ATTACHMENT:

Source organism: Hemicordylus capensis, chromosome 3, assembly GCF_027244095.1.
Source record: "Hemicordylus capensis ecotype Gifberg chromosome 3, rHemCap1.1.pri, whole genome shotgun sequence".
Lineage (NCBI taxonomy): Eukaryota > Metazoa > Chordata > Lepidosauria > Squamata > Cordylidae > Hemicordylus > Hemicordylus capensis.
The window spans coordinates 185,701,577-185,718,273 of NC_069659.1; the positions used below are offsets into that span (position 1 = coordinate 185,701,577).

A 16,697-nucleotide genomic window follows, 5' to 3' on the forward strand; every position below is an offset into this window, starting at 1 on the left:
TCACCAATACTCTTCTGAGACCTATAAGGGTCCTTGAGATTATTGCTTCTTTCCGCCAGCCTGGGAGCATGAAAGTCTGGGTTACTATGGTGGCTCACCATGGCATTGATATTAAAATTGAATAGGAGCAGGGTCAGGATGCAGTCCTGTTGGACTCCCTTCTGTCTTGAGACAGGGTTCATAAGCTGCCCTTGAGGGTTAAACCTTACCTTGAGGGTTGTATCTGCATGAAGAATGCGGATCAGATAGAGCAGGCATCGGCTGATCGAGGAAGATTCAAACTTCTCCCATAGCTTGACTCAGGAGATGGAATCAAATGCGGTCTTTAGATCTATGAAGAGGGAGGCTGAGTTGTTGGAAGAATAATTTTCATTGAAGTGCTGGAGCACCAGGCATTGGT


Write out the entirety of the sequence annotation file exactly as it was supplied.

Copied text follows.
Source organism: Hemicordylus capensis, chromosome 3, assembly GCF_027244095.1.
Source record: "Hemicordylus capensis ecotype Gifberg chromosome 3, rHemCap1.1.pri, whole genome shotgun sequence".
Lineage (NCBI taxonomy): Eukaryota > Metazoa > Chordata > Lepidosauria > Squamata > Cordylidae > Hemicordylus > Hemicordylus capensis.
The window spans coordinates 185,701,577-185,718,273 of NC_069659.1; the positions used below are offsets into that span (position 1 = coordinate 185,701,577).

A 16,697-nucleotide genomic window follows, 5' to 3' on the forward strand; every position below is an offset into this window, starting at 1 on the left:
TCACCAATACTCTTCTGAGACCTATAAGGGTCCTTGAGATTATTGCTTCTTTCCGCCAGCCTGGGAGCATGAAAGTCTGGGTTACTATGGTGGCTCACCATGGCATTGATATTAAAATTGAATAGGAGCAGGGTCAGGATGCAGTCCTGTTGGACTCCCTTCTGTCTTGAGACAGGGTTCATAAGCTGCCCTTGAGGGTTAAACCTTACCTTGAGGGTTGTATCTGCATGAAGAATGCGGATCAGATAGAGCAGGCATCGGCTGATCGAGGAAGATTCAAACTTCTCCCATAGCTTGACTCAGGAGATGGAATCAAATGCGGTCTTTAGATCTATGAAGAGGGAGGCTGAGTTGTTGGAAGAATAATTTTCATTGAAGTGCTGGAGCACCAGGCATTGGT